From Mr Hudson

In the last newsletter article, I summarised an article, “Emotions and Relationships shape the Brains of Children” about how experiences impact brain development, as well as how good relationships and the right emotions will hopefully produce a happy and engaged student.

It looked at how the brain works, but I want you to remember that the brain is one of God’s most amazing creations, especially because in our grey matter, God has mysteriously interwoven our souls and our flesh.

So what does the Bible say about emotions? We should begin by remembering that the Bible isn’t simply an encyclopedia of facts about emotions. What the Bible says on any subject is part of an ongoing story about God and his people and, therefore, should be understood in that context. In other words, the Bible doesn’t offer a technical answer to the question, ‘What are our emotions?’  We have to remember what the Bible can teach us about emotions through guiding us in our relationship with God and others.

One of the most important things the Bible tells us about our emotions, is that they are an expression of what we value or love. Take the example in John chapter 11, when Jesus wept at Lazarus’ temple with Mary.  God created us to be relational and have both positive and negative emotions, but what’s important is to deal with them in a Godly way. 

We must remember, that understanding the mechanics of the brain is not the same as understanding how to live rightly before the Lord. While it can help us to know what’s going on in our brain or glands, the deepest whys of your emotions are not the neural pathways they travel. Instead, the deepest whys are the things scripture is constantly pointing to, the love and worship of your heart and you’re bearing the image of the emotional God.

We were made to respond with love to what is good and with hatred to what is evil. Learning to connect with other people is indeed a skill worthwhile learning. While emotional connections are not the only way we build relationships, the sharing of hearts, values and communicating a deep depth of care for others, will be part of our delight for the rest of our lives, even in heaven.

Let’s now look at strategies for supporting the developing emotional brain.

In scientific literature there is now little, if any, argument that development is shaped for better or worse by relational and social contexts. It is now generally accepted that it is the dynamic interaction of nature and nurture, which facilitates changes in the child’s brain growth, function and capabilities. Environments and experiments mediate the potential with which children are born. Quality relations of a child to adults around them, form a positive and effectively developed child; in terms of emotions, well-being and overall neurology.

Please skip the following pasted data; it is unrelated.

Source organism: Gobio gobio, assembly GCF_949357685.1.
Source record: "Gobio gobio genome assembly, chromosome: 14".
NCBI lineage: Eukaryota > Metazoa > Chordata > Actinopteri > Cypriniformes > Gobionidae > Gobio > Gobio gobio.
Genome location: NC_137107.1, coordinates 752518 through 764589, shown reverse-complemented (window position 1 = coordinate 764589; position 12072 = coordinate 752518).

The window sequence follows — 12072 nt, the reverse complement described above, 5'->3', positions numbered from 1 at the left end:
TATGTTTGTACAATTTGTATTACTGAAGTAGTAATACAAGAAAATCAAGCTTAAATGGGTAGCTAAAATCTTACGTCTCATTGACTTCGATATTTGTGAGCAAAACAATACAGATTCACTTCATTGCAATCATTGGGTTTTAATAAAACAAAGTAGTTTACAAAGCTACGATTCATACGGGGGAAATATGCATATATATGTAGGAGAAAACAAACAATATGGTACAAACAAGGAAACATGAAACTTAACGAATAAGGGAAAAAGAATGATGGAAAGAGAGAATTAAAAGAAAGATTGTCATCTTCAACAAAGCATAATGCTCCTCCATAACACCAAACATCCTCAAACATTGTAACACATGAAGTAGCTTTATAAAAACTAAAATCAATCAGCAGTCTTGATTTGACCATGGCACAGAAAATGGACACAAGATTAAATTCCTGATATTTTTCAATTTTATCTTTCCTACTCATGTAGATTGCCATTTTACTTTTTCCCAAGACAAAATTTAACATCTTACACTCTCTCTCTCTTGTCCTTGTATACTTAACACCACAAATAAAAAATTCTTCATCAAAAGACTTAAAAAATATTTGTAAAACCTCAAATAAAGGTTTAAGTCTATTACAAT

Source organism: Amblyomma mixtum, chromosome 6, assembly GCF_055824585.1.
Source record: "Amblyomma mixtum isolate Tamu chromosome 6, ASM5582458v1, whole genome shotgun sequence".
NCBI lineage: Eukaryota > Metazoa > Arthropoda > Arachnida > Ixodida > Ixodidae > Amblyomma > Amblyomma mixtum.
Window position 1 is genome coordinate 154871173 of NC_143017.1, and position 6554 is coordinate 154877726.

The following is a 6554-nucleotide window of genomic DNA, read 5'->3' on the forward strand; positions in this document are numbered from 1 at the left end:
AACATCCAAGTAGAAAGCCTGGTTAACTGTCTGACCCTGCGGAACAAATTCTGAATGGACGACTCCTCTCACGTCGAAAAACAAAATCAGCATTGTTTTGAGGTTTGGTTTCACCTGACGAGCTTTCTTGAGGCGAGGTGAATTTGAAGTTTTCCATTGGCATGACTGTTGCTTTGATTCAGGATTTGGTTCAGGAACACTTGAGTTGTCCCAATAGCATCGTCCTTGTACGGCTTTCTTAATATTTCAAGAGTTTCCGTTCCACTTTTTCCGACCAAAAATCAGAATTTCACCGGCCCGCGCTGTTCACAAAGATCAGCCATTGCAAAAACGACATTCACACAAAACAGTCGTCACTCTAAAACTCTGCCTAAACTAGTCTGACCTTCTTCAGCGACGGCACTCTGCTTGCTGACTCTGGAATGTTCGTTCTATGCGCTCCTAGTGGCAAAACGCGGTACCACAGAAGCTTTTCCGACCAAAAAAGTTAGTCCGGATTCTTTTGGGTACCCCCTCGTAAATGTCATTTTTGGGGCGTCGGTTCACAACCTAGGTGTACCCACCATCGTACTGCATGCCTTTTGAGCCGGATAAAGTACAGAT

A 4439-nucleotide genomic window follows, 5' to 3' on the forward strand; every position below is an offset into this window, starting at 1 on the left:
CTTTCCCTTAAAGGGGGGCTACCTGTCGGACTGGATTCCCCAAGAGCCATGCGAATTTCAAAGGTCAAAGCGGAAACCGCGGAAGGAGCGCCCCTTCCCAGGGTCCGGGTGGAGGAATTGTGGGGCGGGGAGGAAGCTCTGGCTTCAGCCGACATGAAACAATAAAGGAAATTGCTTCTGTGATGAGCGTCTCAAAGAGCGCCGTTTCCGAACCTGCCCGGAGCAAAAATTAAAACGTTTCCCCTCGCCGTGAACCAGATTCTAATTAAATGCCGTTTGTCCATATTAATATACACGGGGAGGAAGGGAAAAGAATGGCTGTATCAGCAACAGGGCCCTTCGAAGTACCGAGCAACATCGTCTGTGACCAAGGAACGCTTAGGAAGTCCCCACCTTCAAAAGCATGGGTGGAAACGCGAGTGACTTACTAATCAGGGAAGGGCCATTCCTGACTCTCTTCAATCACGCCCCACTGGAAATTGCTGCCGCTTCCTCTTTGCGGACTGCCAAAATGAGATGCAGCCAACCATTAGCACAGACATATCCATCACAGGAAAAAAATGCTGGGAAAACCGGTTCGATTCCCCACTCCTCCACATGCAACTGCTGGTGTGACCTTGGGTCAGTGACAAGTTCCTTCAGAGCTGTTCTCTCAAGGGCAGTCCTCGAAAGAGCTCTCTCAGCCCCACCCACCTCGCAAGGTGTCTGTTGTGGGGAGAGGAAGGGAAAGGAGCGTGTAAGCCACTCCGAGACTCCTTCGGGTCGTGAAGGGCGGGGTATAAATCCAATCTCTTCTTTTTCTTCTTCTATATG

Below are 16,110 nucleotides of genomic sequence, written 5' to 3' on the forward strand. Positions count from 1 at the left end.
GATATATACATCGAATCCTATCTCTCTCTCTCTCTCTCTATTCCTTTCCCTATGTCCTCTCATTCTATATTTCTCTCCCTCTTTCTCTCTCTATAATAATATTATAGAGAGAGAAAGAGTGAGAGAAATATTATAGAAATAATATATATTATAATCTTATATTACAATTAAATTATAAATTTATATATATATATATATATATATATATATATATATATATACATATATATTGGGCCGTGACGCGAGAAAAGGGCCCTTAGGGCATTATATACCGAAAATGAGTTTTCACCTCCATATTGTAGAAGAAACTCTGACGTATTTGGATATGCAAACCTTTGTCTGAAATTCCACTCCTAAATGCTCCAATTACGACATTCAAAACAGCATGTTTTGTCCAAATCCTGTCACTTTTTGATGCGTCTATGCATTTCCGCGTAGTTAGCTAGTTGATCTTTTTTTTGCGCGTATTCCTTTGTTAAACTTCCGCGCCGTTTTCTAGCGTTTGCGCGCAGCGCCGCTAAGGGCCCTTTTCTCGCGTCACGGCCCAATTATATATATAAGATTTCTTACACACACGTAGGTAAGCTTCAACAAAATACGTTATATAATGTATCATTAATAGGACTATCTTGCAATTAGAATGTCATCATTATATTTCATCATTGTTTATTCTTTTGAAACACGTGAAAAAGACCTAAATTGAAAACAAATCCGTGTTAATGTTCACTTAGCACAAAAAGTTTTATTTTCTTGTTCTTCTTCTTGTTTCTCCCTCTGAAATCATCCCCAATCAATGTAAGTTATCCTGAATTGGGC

Children need to be loved and supported. From very early stages of life, adults ensure that attendance is given to the child, when they are in an apparent state of distress, not ignoring the crying as some form of training or character building exercise. When children are in a state of distress, it is important for adults to remain calm in order to maintain a positive relationship. Like adults, children often experience stress when situations are new, novel or unfamiliar.

That is one reason why routines are very important; creating a predictable world for children facilitates healthy emotional development. It is okay just to say no to a child, but that response must remain constant for similar situations. For example, giving a child a biscuit prior to dinner one evening, and then not doing the same for another evening, only sends mixed messages. This conflict in action only results in confusion for the child.

Emotional development involves learning and developing new skills, through a wide range of experiences. New and novel activities therefore need to be supported via warm and responsive relationships. This requires adults to be emotionally and physically available, whilst providing environments that are safe and secure.

Spending quality time with children and engaging them in conversation may include the following:

*Modelling positive and effective emotions and social skills
*Being predictable: tell children what is happening at the moment and in the future
*Being aware of children’s emotions and emotional signals. All children are unique and react differently to different situations, so they need to be understood and supported. It is natural to focus on the outcome of an angry outburst, but understanding the meaning of the anger is very important. Some children will act out due to anger or fear, while others may do so out of frustration or anxiety.
*Have fun. Sing, dance, play, tell and read stories and seek out as many ways possible to have fun.  Having fun not only builds relationships and supports emotional development, but also releases powerful chemicals, engaging the brain’s neurochemistry in a positive fashion, reducing stress and anxiety.
*Provide whitespace time, where there’s no noise, where children are to be able to deal with boredom.
*Reading the Bible and praying together.

Relationships matter for children’s emotional development, the more warm, positive, loving and numerous, the better! As Urie Bronfenbrenner stated, “A child requires progressively more complex joint activities with one or more adults who model positive emotional relationships.”

As school community members, we have so much to be thankful for and must always try to imitate and model Christ in our interactions and experiences with others.

Yours in Christ

Anthony Hudson
High School Deputy